How To Be an Asian American Writer
Yongsoo Park

Notes on a Good Beginning:

First, and foremost, pepper your writing, whatever genre or subject matter, especially at the sijak with words transcribed phonetically from whatever Asian language you or your family can lay claim to. These words are often nouns, but if you’re clever enough, verbs, adjectives, or even pronouns may be enlisted for the task. The words you choose, however, must not be common ones that have already gone mainstream. For instance, kimchi or sashimi might have made good candidates twenty or thirty years ago. But to highlight them today grossly underestimates the cultural literacy of your readers who are all cosmopolitan and hip.

Note on Food:

Describing random Asian dishes when food or cooking has nothing to do with the rest of your writing may seem gratuitous and could turn some readers off, but there are plenty of others who appreciate such decadent digressions. When in doubt, error on the side of exotic spices. If you do mention a dish in your writing the way I do now for I just happen to be snacking on spicy grilled ojinguh as I write this sentence, feel free to include a recipe at the end of your writing for absolutely no reason at all. Just make sure to label it an authentic family recipe that’s been passed down from at least your grandmother’s generation. Don’t worry whether the recipe is actually any good. Asian foodies will not use your recipe. And the minuscule portion of your non-Asian readers who will actually follow through and test out your recipe will naturally assume that they are somehow responsible should the dish turn out bad. For extra insurance, be sure to mention that the success of your grandmother’s recipe hinges on an impossible-to-procure ingredient that can only be found in some remote corner of Asia.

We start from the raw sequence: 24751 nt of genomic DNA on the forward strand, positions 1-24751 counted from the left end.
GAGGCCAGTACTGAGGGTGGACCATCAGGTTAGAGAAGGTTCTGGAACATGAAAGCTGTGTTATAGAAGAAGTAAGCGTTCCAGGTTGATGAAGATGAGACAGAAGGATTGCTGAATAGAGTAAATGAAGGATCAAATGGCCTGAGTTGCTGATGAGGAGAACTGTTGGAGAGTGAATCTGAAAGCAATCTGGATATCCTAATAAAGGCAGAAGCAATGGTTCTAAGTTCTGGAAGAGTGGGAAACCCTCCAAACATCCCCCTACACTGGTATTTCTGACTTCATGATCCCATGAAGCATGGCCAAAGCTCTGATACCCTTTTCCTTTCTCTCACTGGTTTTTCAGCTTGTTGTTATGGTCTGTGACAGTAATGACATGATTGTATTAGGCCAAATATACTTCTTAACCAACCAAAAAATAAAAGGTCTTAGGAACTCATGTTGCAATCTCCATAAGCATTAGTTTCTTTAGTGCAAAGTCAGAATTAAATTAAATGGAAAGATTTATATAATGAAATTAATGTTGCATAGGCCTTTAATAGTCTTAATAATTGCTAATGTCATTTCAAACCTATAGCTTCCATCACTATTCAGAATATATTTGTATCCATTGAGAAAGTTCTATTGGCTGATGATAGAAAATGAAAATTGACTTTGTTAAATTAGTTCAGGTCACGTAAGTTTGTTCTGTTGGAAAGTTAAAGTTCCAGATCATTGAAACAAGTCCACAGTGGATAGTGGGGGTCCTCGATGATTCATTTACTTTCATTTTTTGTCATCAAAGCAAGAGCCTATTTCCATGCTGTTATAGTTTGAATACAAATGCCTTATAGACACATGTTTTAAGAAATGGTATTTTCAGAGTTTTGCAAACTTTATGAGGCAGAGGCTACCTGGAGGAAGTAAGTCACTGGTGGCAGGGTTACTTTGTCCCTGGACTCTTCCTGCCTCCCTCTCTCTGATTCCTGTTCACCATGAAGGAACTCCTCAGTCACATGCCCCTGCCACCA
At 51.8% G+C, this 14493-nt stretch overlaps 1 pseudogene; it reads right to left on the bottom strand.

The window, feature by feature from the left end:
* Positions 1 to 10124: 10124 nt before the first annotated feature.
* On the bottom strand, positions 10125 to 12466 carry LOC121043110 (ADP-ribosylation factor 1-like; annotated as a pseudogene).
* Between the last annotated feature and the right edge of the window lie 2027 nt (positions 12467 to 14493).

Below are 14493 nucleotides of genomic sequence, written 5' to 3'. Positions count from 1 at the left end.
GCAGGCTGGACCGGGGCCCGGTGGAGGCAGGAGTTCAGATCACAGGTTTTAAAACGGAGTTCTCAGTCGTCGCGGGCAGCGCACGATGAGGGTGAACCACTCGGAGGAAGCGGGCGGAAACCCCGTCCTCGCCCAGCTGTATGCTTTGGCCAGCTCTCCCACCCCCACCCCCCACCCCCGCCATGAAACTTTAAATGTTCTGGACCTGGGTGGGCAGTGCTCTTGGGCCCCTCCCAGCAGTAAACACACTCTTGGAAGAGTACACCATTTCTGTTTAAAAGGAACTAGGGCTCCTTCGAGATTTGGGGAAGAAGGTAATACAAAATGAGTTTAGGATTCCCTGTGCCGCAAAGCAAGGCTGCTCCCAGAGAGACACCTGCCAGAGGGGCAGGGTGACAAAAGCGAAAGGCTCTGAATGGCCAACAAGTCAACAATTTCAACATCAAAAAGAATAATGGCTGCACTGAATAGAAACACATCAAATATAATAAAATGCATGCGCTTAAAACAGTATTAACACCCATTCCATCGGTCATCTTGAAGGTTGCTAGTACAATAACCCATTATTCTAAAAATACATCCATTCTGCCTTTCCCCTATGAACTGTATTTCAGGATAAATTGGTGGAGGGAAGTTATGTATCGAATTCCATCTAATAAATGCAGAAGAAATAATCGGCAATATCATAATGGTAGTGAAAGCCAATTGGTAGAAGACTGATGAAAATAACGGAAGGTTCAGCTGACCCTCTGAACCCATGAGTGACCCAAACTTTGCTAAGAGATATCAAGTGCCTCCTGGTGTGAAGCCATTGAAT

Notes on Asianness and Depicting Racism :

No matter what your own interests and obsessions may happen to be, you’ll be expected to write primarily about Asian characters and Asian issues as if you were some sort of spokesperson for all or part of the Asian diaspora. Whether you embrace this or feel it a burden is entirely up to you. Just know that your writing will also ultimately be dismissed for having solely been about only Asian people as if you had much of a choice.

Whatever you do, avoid describing or depicting race-fueled confrontation head-on in your writing. People of Asian descent may be accosted, threatened, attacked and killed in real life because of their race. But in the world of literature, it’s a faux-pas to depict or address this kind of racism. For instance, don’t ever expect to impress the reading public by writing about being harassed by the police even if you have experienced such a thing. I have been harassed by cops many times in my life. . . See? Already, you are thinking that this can’t be true and I made it up just to make a point.

If for some bizarre reason you’re fixated on writing about racism due to some perverse character flaw, do set your critique outside the U.S. or in the distant past. Readers will see oppression perpetrated on Koreans by the Japanese, for instance, and cry foul. Ditto for Tibetans in China or lynchings of Muslims by Hindus, and vice versa.